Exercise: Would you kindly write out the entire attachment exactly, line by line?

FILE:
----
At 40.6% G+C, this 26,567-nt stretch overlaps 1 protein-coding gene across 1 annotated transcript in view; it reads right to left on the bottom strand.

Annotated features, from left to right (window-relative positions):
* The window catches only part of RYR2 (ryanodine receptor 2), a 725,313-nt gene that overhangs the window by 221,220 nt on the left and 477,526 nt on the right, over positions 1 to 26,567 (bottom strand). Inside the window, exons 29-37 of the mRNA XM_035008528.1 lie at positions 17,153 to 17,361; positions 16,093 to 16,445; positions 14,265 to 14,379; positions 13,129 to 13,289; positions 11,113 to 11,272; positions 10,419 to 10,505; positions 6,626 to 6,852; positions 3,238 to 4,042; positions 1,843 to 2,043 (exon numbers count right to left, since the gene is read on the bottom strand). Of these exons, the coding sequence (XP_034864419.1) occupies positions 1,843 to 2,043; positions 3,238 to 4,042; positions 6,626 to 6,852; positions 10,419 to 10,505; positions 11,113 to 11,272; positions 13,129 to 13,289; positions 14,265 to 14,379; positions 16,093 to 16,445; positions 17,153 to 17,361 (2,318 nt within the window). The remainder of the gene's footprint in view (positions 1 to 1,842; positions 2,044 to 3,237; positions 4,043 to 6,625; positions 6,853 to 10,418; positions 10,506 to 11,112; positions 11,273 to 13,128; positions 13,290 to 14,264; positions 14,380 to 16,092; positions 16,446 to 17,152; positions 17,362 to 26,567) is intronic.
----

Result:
At 40.6% G+C, this 26,567-nt stretch overlaps 1 protein-coding gene across 1 annotated transcript in view; it reads right to left on the bottom strand.

Annotated features, from left to right (window-relative positions):
* The window catches only part of RYR2 (ryanodine receptor 2), a 725,313-nt gene that overhangs the window by 221,220 nt on the left and 477,526 nt on the right, over positions 1 to 26,567 (bottom strand). Inside the window, exons 29-37 of the mRNA XM_035008528.1 lie at positions 17,153 to 17,361; positions 16,093 to 16,445; positions 14,265 to 14,379; positions 13,129 to 13,289; positions 11,113 to 11,272; positions 10,419 to 10,505; positions 6,626 to 6,852; positions 3,238 to 4,042; positions 1,843 to 2,043 (exon numbers count right to left, since the gene is read on the bottom strand). Of these exons, the coding sequence (XP_034864419.1) occupies positions 1,843 to 2,043; positions 3,238 to 4,042; positions 6,626 to 6,852; positions 10,419 to 10,505; positions 11,113 to 11,272; positions 13,129 to 13,289; positions 14,265 to 14,379; positions 16,093 to 16,445; positions 17,153 to 17,361 (2,318 nt within the window). The remainder of the gene's footprint in view (positions 1 to 1,842; positions 2,044 to 3,237; positions 4,043 to 6,625; positions 6,853 to 10,418; positions 10,506 to 11,112; positions 11,273 to 13,128; positions 13,290 to 14,264; positions 14,380 to 16,092; positions 16,446 to 17,152; positions 17,362 to 26,567) is intronic.